Introducing the SensorExplorer App

This post has been republished via RSS; it originally appeared at: Microsoft Sensors Blog articles.

Last updated: 08/22/2018


How to get the app

1. From the Microsoft Store: Search "SensorExplorer" or follow this link

2. From GitHub: Go to, the app package is available inside the SensorExplorer folder for sideloading.

* The source code is available at




SensorExplorer is an app available on the Microsoft Store ( and the app package can be accessed through GitHub ( The app offers tests that allow you to quickly verify the installation of supported sensors such as orientation sensors (accelerometer, simple orientation sensors, etc.), and detailed tables and plots that enable you to monitor different sensors. In addition, logs can be conveniently saved later for debugging.


There are three modes (menu bar on the left-hand side) in SensorExplorer:


1. Test: This mode is used for manual testing of supported sensors. The orientation test verifies orientation sensors are installed in the correct position and the sensor data is as expected. Other tests, such as frequency, offset and jitter test, are also available. The sensor data is read using the UWP Sensors API (Windows.Devices.Sensors:


2. View: This mode is used for viewing sensor data and properties. In this mode, the app displays a data visualization from a variety of sensors (such as accelerometer, compass, gyrometer, inclinometer, light sensor, and orientation sensor, etc.), and shows detailed sensor information in tabular format. It can help you monitor the abnormal behaviors of the sensors, and you can also use this mode to set the report interval of sensors.


3. MALT: This mode is used for connecting to and controlling MALT (Microsoft Ambient Light Tool), a simple low-cost light testing apparatus. The tool combines a microcontroller, light sensors, and a controllable light panel to calibrate light sensors and visually measure a panel's light curve.


How to test your sensors

You may explore what tests are available for each sensor on your system by scrolling the top menu bar (highlighted in the screen shot below as a red box).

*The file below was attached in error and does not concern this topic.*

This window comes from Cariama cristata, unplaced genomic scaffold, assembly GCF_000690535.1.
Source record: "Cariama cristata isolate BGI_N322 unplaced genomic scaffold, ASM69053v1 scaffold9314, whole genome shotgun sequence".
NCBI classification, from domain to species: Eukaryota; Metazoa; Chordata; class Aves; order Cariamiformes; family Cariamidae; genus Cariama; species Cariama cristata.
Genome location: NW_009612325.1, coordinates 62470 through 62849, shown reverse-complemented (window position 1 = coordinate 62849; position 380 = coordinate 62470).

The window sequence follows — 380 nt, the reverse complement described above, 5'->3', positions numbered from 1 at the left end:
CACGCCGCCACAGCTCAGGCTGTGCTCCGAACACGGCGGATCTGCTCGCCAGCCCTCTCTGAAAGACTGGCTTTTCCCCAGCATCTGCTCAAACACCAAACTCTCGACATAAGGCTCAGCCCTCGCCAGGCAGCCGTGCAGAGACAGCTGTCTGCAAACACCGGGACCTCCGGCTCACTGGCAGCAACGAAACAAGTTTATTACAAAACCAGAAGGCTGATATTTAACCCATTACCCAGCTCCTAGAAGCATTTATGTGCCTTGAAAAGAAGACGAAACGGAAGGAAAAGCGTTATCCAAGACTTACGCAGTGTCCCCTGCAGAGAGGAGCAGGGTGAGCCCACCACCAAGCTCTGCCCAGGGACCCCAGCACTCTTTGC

1. Orientation test

This test asks you to orient the device in different directions and then checks the sensor reading accordingly.

A pass/fail result will be displayed at the end of the test.


1.1 Before you begin the tests

  • Under the test mode, if you find that the display rotates when you rotate your device, please turn off auto-rotation on your device (Search “Rotation Lock” in Settings and turn it on). Otherwise, you do not need to turn off auto-rotation.
  • Please refer to the Device Reference Frame section found in the whitepaper at for more information on orientation and reference frame.


1.2 During the tests

  • Click the "Start" button to begin the tests.
  • For each test, you have 10 seconds to orient your device so that the arrow on the screen is pointing down toward the ground.


(1).You may click the icon (highlighted in the screen shot below as a red box) to hide the menu bar during the test.

(2). The menu bar is disabled during the test and will be enabled once the test finishes.

(3). For the Simple Orientation Sensor, the four directions tested are face up, face down, left, and right. For all other sensors, the four directions tested are up, down, left and right.



  • Once the sensor data reflects that your device is indeed in the desired orientation, a green checkmark will be displayed. And you will automatically move on to the next test.



  • Otherwise, after 10 sec, a red x will be displayed as this round of tests has failed. Capture5.PNG


1.3 After the tests

  • Click the "Save Log" button to save the log file(data for all rounds of tests will be saved).
  • Or click the “Restart” button to start another test.


2. Frequency Test

This test calculates the number of sensor readings received/60 seconds.

A numeric value will be displayed at the end of the test.


3. Offset Test

This test calculates the average error in sensor readings compared with the expected value.

A numeric value will be displayed at the end of the test.


4. Jitter Test

This test calculates the maximum difference in sensor readings during a period of time, compared with the initial reading.

A numeric value will be displayed at the end of the test.


How to monitor your sensors

The View mode will automatically detect any sensors that are attached to or embedded in your platform. It will then display the information that it reads from the sensors.


1. View

  • You may scroll the top menu bar (highlighted in the screen shot below as a red box) to change the sensor being displayed.
  • For each sensor, the current data and properties are shown in a table and plotted as moving waveforms.
  • The report interval of a specific sensor can be changed here.Capture6.PNG


More on Logging

When you click the “Save Log” button, you may choose the location to save the log file. The default name of the ETL (Event Trace Log) file is “SensorExplorerLog”, but you may change it.

To view the ETL file, you may use the tracerpt command (



1. Test

The following will be logged:

  • Properties of the selected sensor
  • Information about each test
  • For orientation test: 
    • The sensor reading when you pass a test
    • The last sensor reading before the countdown ends, in the case you fail the test
  • For other tests:
    • All sensor readings collected during the test
    • The final result


Future Work

Some of the functionalities that we are planning to add to SensorExplorer include:

  • Integrate all functions of MALT (Microsoft Ambient Light Tool)
  • Other types of sensor tests
  • Improve logging infrastructure



















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